If you’re reading this post, you’re likely of the school of thought that once a truck, SUV, or other such vehicle with more ground clearance than a carpet shampooer is purchased, it immediately must be fitted with lift kits and/or modified in any way to differentiate it from the one you can rent at the airport. A majority of this is ego driven because we love our vehicles to be uniquely ours and by unique, I mean bigger, better, stronger, and/or faster than everyone else’s, or at least the one that your neighbor bought.
We never admit this because, along the way, many great people have instilled in us that over-indulgence of one’s ego is impractical, unattractive, and often vulgar. As a result, we tell ourselves, our significant others, our letter carriers, and anyone else who will listen that we did all that to maximize traction and ground clearance in the name of the time-honored pastime of running over stuff.
I’m not talking about beer cans, old mobile phones, cantaloupes, and all the other things that juveniles like to film themselves crushing, I’m talking about stuff out in nature. Things like large rocks, unkempt ruts, fallen trees, random debris, and rushing creeks all pepper the route between us and our favorite camp sites, tree stands, trail heads, and fishing holes. The only way to get out there is to run over all that stuff.
Jumping back to the ego, one surefire way to deflate one’s ego is, after investing countless hours and dollars into assembling the ultimate weekend warrior wagon, having the maiden weekend warrior excursion interrupted by something as annoying as mechanical failure. We can inspect components, preventatively replace wear-prone items, and top off our fluids but there are forces in the wild that even the best looked-after rigs cannot avoid; forces that aim upward with the capacity to puncture rubber.
Back in civilization, there are auto clubs, complimentary roadside assistance programs, or, at the very least, ample solid and level surfaces where flat tires can be swapped out relatively painlessly. The farther off the grid one wanders, however, the less towing companies are willing to come to the rescue while surfaces acceptable for changing a tire become fewer and farther between.
Once you get over that your progress was foiled by a two-and-a-half cent decking nail, that there isn’t anyone to come assist you, and that there’s no crying in baseball, you need a solution. There are a few products on the market to remedy this but I strongly advise against anything that entails injecting a sealant into the tire; items with catchy names like Mend-A-Tire, since we aren’t about singling out specific brands. The reason being is that the sealant makes a hot mess of the inside of the tire and rim that’s virtually impossible to keep balanced and a royal pain to clean up later.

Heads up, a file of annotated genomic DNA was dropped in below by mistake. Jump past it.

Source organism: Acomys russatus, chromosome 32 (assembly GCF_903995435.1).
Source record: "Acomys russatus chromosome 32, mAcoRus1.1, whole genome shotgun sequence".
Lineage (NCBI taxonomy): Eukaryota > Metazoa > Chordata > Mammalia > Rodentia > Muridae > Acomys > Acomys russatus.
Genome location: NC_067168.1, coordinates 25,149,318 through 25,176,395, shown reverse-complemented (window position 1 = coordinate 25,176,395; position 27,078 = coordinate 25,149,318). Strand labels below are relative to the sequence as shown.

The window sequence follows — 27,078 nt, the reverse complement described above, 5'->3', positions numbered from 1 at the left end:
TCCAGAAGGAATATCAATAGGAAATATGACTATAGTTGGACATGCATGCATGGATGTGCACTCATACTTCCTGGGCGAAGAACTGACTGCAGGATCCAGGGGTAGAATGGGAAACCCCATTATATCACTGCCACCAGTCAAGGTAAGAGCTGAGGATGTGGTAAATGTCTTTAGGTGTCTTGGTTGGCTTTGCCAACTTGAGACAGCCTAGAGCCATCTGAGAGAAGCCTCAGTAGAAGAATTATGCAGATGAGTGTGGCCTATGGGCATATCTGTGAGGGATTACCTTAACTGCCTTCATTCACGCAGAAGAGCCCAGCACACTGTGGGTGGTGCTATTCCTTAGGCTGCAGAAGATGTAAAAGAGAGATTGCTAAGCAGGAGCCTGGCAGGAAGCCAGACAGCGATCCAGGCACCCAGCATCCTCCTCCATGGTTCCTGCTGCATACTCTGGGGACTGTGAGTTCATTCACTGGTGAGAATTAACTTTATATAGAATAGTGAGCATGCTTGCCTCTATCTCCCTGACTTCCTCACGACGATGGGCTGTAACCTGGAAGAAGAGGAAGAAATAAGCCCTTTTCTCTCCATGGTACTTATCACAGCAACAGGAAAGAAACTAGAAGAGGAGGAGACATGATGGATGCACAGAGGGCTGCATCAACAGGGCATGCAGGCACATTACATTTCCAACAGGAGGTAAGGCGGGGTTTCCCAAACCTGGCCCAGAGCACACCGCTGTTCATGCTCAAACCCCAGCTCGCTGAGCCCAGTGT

The alternative solution comes in at less than ten dollars and is small enough to stash almost anywhere, even with the toolkit that came with the truck. This magical product is known as the classic tire plug kit. It comes with two tools, one knurled and the other with an eyelet at one end, as well as a small cache of tire plug chords (avoid getting too many plugs as they do, eventually, dry out). You can even spring an extra dollar or so to get the one with a tube of rubber cement.
The process is fairly easy, assuming the puncture is small limited to the tread section of the tire. If it’s a large tear and/or on the sidewall, unfortunately, there is no saving the tire at that point. Begin by locating the puncture and remove whatever caused it if the offending object is still present. Ream the knurled tool into the puncture several times to clean it out and rough up the edges. Next, thread one of the tire plugs into the tool with the eyelet such that the tool is centered on the plug chord; you’ll notice that the eyelet is split at one end. Insert the eyelet and plug into the puncture hole, making sure that the ends of the plug remain outside of the tire. This will take a bit of force but keep pushing until only about a half inch of each end of the plug is showing. Now rapidly pull the tool straight out of the puncture; the split in the eyelet will release the plug and allow it to remain seated in the tire.
If you have rubber cement, slather some around the plug for good measure and let it set for five or ten minutes. Also, trim the ends of the plug while you’re waiting for the cement to cure. If you don’t have clippers handy, you can drive on it like this but it will likely make an odd noise until the plug gets trimmed. Finally, inflate the tire to the recommended pressure and continue on your way.
It’s also a good idea to have a tire shop check out your handy work once you’re back to town since the preferred method of repairing a tire puncture is to remove the tire from the wheel and install a patch from the inside. Properly installed, however, tire plugs can stand as long-term fixes for minor punctures, especially when access to repair facilities is limited or unavailable. Additionally, you’ll look like an absolute boss fixing your own flat out in the field.
Check back soon for more Supreme Life Hacks and suggestions for making your off-road trips more enjoyable.
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- Installation Instructions
1997-2006 Jeep Wrangler TJ Full Lift Kit w/ Extended Pro Comp Shocks & Transfer Case Drop Kit 4WD 4×4
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- Installation instructions
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- Installation instructions